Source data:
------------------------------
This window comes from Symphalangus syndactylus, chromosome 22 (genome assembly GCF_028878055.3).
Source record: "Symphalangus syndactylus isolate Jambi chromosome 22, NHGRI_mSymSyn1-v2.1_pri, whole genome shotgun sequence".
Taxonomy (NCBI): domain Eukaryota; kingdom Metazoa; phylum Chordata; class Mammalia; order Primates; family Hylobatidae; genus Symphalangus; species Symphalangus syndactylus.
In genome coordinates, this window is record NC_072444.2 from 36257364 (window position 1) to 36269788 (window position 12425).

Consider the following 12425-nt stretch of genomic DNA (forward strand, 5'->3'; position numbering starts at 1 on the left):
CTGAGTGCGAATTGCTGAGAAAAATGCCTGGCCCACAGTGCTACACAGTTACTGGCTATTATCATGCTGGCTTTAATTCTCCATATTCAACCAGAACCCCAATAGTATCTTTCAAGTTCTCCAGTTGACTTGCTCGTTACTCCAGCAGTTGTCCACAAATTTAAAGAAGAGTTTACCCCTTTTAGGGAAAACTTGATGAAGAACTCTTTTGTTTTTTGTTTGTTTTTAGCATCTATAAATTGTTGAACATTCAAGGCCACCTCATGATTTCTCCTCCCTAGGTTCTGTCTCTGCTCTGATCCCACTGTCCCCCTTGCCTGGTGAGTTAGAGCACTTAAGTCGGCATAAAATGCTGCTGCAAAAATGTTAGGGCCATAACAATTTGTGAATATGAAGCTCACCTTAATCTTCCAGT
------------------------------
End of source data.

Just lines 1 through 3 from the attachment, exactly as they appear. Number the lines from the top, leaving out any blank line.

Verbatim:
This window comes from Symphalangus syndactylus, chromosome 22 (genome assembly GCF_028878055.3).
Source record: "Symphalangus syndactylus isolate Jambi chromosome 22, NHGRI_mSymSyn1-v2.1_pri, whole genome shotgun sequence".
Taxonomy (NCBI): domain Eukaryota; kingdom Metazoa; phylum Chordata; class Mammalia; order Primates; family Hylobatidae; genus Symphalangus; species Symphalangus syndactylus.